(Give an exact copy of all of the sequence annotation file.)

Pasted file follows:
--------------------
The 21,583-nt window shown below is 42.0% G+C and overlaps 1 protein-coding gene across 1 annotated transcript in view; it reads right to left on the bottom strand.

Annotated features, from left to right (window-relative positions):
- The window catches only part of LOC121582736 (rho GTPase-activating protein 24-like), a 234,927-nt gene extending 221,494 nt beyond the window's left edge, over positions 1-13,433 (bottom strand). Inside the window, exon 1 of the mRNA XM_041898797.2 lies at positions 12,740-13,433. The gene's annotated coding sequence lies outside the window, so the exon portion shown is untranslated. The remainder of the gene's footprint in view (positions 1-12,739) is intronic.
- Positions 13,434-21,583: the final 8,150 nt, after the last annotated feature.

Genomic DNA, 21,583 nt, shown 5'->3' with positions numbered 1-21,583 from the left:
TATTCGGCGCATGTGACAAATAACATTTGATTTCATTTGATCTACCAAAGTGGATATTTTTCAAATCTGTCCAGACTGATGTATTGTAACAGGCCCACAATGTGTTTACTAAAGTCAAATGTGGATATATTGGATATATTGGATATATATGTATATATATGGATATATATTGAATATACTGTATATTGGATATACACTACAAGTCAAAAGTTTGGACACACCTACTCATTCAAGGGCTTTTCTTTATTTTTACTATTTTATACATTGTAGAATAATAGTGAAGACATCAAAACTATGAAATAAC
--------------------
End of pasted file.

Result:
The 21,583-nt window shown below is 42.0% G+C and overlaps 1 protein-coding gene across 1 annotated transcript in view; it reads right to left on the bottom strand.

Annotated features, from left to right (window-relative positions):
- The window catches only part of LOC121582736 (rho GTPase-activating protein 24-like), a 234,927-nt gene extending 221,494 nt beyond the window's left edge, over positions 1-13,433 (bottom strand). Inside the window, exon 1 of the mRNA XM_041898797.2 lies at positions 12,740-13,433. The gene's annotated coding sequence lies outside the window, so the exon portion shown is untranslated. The remainder of the gene's footprint in view (positions 1-12,739) is intronic.
- Positions 13,434-21,583: the final 8,150 nt, after the last annotated feature.

Genomic DNA, 21,583 nt, shown 5'->3' with positions numbered 1-21,583 from the left:
TATTCGGCGCATGTGACAAATAACATTTGATTTCATTTGATCTACCAAAGTGGATATTTTTCAAATCTGTCCAGACTGATGTATTGTAACAGGCCCACAATGTGTTTACTAAAGTCAAATGTGGATATATTGGATATATTGGATATATATGTATATATATGGATATATATTGAATATACTGTATATTGGATATACACTACAAGTCAAAAGTTTGGACACACCTACTCATTCAAGGGCTTTTCTTTATTTTTACTATTTTATACATTGTAGAATAATAGTGAAGACATCAAAACTATGAAATAAC